Answer

2,466,714,051
Exercise \(\PageIndex{9}\)
Write the number eleven billion, nine hundred twentyone million, eight hundred thirty thousand, one hundred six as a whole number using digits.
 Answer

11,921,830,106
In 2013, the U.S. Census Bureau estimated the population of the state of New York as 19,651,127. We could say the population of New York was approximately 20 million. In many cases, you don’t need the exact value; an approximate number is good enough.
The process of approximating a number is called rounding. Numbers are rounded to a specific place value, depending on how much accuracy is needed. Saying that the population of New York is approximately 20 million means that we rounded to the millions place.
Exercise \(\PageIndex{10}\) How to Round Whole Numbers
Round 23,658 to the nearest hundred.
 Answer
Exercise \(\PageIndex{11}\)
Round to the nearest hundred: 17,852.
 Answer

17,900
Exercise \(\PageIndex{12}\)
Round to the nearest hundred: 468,751.
 Answer

468,800
ROUND WHOLE NUMBERS.
 Locate the given place value and mark it with an arrow. All digits to the left of the arrow do not change.
 Underline the digit to the right of the given place value.
 Is this digit greater than or equal to 5?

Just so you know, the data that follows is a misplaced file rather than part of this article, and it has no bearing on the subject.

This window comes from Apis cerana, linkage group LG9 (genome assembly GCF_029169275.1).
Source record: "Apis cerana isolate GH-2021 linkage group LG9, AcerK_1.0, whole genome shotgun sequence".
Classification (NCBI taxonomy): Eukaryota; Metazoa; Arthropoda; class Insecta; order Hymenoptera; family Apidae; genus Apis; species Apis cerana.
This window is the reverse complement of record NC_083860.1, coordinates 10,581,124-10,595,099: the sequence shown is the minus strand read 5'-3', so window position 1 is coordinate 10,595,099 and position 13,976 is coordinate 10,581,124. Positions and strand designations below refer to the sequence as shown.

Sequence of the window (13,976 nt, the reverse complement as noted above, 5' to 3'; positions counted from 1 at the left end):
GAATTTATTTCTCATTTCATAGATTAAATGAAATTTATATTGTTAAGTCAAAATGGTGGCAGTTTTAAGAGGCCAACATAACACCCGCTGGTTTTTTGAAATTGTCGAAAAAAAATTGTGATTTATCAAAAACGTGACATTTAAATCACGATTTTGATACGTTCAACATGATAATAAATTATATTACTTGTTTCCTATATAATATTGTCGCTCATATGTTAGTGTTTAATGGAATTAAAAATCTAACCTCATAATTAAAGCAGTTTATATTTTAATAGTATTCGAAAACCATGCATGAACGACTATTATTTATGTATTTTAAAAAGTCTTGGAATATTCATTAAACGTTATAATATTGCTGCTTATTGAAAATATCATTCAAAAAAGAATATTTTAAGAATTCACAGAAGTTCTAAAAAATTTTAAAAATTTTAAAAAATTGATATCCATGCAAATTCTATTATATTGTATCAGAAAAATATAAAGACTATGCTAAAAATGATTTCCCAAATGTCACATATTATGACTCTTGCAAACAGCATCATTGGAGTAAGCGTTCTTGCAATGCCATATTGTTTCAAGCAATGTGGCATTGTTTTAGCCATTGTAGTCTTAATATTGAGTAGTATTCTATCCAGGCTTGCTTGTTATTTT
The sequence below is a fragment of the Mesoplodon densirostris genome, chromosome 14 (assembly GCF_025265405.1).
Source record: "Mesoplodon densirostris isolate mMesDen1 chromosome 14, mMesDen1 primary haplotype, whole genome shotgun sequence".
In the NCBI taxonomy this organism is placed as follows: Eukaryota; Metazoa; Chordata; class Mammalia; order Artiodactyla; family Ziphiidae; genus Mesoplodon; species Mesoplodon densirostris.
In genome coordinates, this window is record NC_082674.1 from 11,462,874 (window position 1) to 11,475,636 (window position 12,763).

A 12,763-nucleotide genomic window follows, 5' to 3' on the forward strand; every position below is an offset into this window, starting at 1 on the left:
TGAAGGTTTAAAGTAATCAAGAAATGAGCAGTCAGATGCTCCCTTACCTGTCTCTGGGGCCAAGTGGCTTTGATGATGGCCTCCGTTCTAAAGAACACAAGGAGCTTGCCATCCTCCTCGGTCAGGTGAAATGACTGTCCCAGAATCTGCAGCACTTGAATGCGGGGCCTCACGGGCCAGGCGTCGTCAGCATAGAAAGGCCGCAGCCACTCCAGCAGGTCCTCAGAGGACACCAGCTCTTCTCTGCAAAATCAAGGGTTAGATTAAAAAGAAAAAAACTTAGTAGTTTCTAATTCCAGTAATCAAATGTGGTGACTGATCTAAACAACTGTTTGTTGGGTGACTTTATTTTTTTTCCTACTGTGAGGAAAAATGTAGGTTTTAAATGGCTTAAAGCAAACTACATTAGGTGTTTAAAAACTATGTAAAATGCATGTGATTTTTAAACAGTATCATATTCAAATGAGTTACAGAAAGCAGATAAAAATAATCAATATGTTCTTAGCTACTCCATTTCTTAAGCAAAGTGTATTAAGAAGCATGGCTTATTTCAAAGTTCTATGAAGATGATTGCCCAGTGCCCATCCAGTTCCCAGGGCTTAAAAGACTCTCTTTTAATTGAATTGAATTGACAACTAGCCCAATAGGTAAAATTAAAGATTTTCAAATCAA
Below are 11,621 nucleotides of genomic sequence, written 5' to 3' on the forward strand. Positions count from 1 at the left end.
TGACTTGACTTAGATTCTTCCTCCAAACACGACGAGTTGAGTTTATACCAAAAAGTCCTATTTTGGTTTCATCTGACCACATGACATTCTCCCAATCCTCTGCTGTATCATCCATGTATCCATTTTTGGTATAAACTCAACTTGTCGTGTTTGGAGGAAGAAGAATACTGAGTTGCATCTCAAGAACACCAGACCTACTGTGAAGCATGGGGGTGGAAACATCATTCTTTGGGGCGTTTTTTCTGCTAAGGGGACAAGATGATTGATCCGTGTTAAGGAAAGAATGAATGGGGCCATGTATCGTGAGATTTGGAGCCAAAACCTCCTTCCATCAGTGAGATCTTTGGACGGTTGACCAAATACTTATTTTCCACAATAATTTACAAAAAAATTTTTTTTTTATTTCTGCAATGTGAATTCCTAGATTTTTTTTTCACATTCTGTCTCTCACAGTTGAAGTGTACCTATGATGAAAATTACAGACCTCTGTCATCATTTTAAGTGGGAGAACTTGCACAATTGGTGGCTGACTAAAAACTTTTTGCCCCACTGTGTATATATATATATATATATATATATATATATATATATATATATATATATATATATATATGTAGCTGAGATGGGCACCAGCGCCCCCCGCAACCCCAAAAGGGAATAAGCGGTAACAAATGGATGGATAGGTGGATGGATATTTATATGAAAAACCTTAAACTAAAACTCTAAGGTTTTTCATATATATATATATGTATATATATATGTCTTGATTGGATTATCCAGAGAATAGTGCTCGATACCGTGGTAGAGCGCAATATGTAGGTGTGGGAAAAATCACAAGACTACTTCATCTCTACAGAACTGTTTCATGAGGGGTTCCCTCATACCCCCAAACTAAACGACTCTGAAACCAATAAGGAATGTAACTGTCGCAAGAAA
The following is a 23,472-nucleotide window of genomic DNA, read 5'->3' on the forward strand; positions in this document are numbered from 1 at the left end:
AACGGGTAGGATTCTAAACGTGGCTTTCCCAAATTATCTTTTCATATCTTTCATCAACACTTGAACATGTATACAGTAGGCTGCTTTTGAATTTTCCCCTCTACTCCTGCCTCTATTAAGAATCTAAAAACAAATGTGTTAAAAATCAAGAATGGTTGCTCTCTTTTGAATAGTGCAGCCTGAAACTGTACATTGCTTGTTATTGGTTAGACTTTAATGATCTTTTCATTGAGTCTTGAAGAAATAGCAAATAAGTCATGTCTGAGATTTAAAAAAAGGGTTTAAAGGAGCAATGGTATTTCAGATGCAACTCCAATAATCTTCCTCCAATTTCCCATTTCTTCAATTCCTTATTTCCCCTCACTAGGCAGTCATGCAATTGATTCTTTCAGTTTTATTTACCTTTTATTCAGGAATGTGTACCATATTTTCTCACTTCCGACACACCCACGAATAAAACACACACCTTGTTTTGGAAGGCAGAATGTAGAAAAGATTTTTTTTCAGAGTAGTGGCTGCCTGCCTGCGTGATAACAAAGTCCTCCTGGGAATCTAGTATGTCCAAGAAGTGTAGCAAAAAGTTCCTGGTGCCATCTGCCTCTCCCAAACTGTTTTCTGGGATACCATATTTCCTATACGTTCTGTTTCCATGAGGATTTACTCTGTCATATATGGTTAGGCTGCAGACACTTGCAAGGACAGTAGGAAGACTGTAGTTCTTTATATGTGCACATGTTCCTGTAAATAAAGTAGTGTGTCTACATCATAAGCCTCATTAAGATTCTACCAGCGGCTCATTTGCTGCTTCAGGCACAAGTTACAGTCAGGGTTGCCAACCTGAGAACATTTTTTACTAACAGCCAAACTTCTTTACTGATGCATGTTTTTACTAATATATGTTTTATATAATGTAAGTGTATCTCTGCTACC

Yes–add 11 to the digit in the given place value.
 No–do not change the digit in the given place value.
 Replace all digits to the right of the given place value with zeros.
Exercise \(\PageIndex{13}\)
Round 103,978103,978 to the nearest:
 hundred
 thousand
 ten thousand
 Answer
 1.
Locate the hundreds place in 103,978. Underline the digit to the right of the hundreds place. Since 7 is greater than or equal to 5, add 1 to the 9. Replace all digits to the right of the hundreds place with zeros. So, 104,000 is 103,978 rounded to the nearest hundred. Locate the thousands place and underline the digit to the right of the thousands place. Since 9 is greater than or equal to 5, add 1 to the 3. Replace all digits to the right of the hundreds place with zeros. So, 104,000 is 103,978 rounded to the nearest thousand. Locate the ten thousands place and underline the digit to the right of the ten thousands place. Since 3 is less than 5, we leave the 0 as is, and then replace the digits to the right with zeros. So, 100,000 is 103,978 rounded to the nearest ten thousand.
Exercise \(\PageIndex{14}\)
Round 206,981 to the nearest: 1. hundred 2. thousand 3. ten thousand.
 Answer

 207,000
 207,000
 210,000
Exercise \(\PageIndex{15}\)
Round 784,951 to the nearest: 1. hundred 2. thousand 3. ten thousand.
 Answer

 785,000
 785,000
 780,000
Identify Multiples and Apply Divisibility Tests
The numbers 2, 4, 6, 8, 10, and 12 are called multiples of 2. A multiple of 2 can be written as the product of a counting number and 2.